Bryan Caplan  

Macaulay on Signaling

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Probably the most eloquent passage on the signaling model of education I've ever encountered, from Thomas Macaulay's Government of India:
It is proposed that for every vacancy in the civil service four candidates shall be named, and the best candidate selected by examination. We conceive that, under this system, the persons sent out will be young men above par, young men superior either in talents or in diligence to the mass. It is said, I know, that examinations in Latin, in Greek, and in mathematics, are no tests of what men will prove to be in life. I am perfectly aware that they are not infallible tests: but that they are tests I confidently maintain. Look at every walk of life, at this House, at the other House, at the Bar, at the Bench, at the Church, and see whether it be not true that those who attain high distinction in the world were generally men who were distinguished in their academic career. Indeed, Sir, this objection would prove far too much even for those who use it. It would prove that there is no use at all in education. Why should we put boys out of their way? Why should we force a lad, who would much rather fly a kite or trundle a hoop, to learn his Latin Grammar? Why should we keep a young man to his Thucydides or his Laplace, when he would much rather be shooting? Education would be mere useless torture, if, at two or three and twenty, a man who had neglected his studies were exactly on a par with a man who had applied himself to them, exactly as likely to perform all the offices of public life with credit to himself and with advantage to society. [If this sounds like human capital theory, keep reading! -B.C.]  Whether the English system of education be good or bad is not now the question. Perhaps I may think that too much time is given to the ancient languages and to the abstract sciences. But what then? Whatever be the languages, whatever be the sciences, which it is, in any age or country, the fashion to teach, the persons who become the greatest proficients in those languages and those sciences will generally be the flower of the youth, the most acute, the most industrious, the most ambitious of honourable distinctions. If the Ptolemaic system were taught at Cambridge instead of the Newtonian, the senior wrangler would nevertheless be in general a superior man to the wooden spoon. If, instead of learning Greek, we learned the Cherokee, the man who understood the Cherokee best, who made the most correct and melodious Cherokee verses, who comprehended most accurately the effect of the Cherokee particles, would generally be a superior man to him who was destitute of these accomplishments. If astrology were taught at our Universities, the young man who cast nativities best would generally turn out a superior man. If alchymy were taught, the young man who showed most activity in the pursuit of the philosopher's stone would generally turn out a superior man. [emphasis mine]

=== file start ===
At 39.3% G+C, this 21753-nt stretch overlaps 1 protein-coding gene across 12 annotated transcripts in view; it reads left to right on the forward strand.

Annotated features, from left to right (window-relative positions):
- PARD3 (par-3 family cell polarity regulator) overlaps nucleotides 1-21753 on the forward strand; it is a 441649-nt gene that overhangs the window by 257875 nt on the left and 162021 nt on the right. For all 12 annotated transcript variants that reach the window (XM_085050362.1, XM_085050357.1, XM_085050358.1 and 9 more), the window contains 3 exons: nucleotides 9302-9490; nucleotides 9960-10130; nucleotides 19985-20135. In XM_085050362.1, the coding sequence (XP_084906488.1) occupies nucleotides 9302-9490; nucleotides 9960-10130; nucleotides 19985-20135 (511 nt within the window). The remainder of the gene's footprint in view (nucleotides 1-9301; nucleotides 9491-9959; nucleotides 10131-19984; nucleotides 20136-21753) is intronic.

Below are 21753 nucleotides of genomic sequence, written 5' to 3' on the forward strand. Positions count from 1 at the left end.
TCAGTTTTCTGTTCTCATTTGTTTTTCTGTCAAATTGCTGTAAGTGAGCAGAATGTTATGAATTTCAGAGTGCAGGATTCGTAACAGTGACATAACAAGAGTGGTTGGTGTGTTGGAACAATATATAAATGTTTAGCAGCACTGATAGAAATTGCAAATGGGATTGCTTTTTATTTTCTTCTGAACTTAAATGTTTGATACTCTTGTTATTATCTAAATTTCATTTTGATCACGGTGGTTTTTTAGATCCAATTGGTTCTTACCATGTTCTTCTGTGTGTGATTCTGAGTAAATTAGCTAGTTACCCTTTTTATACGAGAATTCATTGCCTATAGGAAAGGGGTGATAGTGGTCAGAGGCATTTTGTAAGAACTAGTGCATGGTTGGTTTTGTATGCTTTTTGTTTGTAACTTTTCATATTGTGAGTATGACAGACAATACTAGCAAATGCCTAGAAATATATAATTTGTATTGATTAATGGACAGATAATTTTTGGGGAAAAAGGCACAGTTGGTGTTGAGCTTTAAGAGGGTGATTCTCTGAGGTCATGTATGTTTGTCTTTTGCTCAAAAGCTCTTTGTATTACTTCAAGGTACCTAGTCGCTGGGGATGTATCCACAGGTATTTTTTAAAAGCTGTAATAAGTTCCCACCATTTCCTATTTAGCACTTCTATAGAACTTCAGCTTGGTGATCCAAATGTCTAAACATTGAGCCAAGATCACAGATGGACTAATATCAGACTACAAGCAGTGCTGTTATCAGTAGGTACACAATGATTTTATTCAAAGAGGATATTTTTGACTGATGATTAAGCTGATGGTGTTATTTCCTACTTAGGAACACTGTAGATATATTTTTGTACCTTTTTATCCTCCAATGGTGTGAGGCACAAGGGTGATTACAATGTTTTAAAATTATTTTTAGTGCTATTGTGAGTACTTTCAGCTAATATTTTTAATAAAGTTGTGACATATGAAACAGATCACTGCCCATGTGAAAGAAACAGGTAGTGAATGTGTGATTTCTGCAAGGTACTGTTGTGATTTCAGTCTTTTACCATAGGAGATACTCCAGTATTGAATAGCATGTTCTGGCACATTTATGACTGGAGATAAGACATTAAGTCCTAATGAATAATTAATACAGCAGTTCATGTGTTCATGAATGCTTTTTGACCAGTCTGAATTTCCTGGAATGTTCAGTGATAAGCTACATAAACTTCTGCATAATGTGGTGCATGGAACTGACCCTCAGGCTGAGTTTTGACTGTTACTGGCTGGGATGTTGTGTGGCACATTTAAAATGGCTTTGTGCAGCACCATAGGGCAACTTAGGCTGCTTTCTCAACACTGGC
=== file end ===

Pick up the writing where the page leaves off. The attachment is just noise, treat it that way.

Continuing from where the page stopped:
Me again: The only problem with Macaulay is his complacency.  Sure, education-of-whatever-kind is a useful signal when you're trying to hire those "superior either in talents or in diligence to the mass."  But when you evaluate a system of education, you can and should condemn those that emphasize dead languages, Ptolemy, astrology, and alchymy.


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COMMENTS (6 to date)
Glen S. McGhee FHEAP writes:

Bryan,
Since your quibble is with a "system" of education, why are you neglecting institutional effects?

Macaulay is not being complacent, he is accurately describing the arbitrary nature of educational systems. Structural inertia reigns supreme.

The really sad thing about this is that nothing has changed in almost two-hundred years; instead of dead languages, we insist on algebra, trig, physics. For the vast majority, any acquired knowledge of these will never be used. Given the advances in computer technology, it is an open question for me if literacy itself falls into this category.

Glen Smith writes:

Glen,

Algebra and physics were very useful to me. As a software engineer, literacy is probably the most important tool in my kit.

Glen S. McGhee FHEAP writes:

Mr. Smith's is an exceptional case, of course, perhaps amounting to .00001% of the labor force.

Considering the massive funds spent on schooling, is it worth spending all that for such a miniscule portion of the future labor force? I think not.

Besides, software is itself a highly variable product. Hackers, hedge fund and reinsurance programmers all create software -- but to the detriment of all.

Modern schooling is filled with activities akin to what learning dead languages meant 200 years ago.

The problem is allocating scare resources.

M writes:

Bryan,

What are your views on the new "good teacher" study out of Harvard, showing significant, long-term effects from a good teacher on later in life conditions? Seems to be something that is out of step with the education predominantly being just a signal story.

Christopher Finocchio writes:

Could the Harvard study just show that a kid is more likely to go to college if he's had a "good teacher?" The teacher could get kids more motivated to do that without actually teaching them anything and then they make more money because of what a degree signals?

M writes:

Fair enough speculation, Christopher, but "getting a kid motivated about college" is education in a sense too. Stepping back a bit, these effects seem stronger (and longer term) than the effects Bryan summarized in his twin-adoption study surveys in Selfish... Thus, the question remains, what can teachers really do that parents cannot? Or is there another story here.

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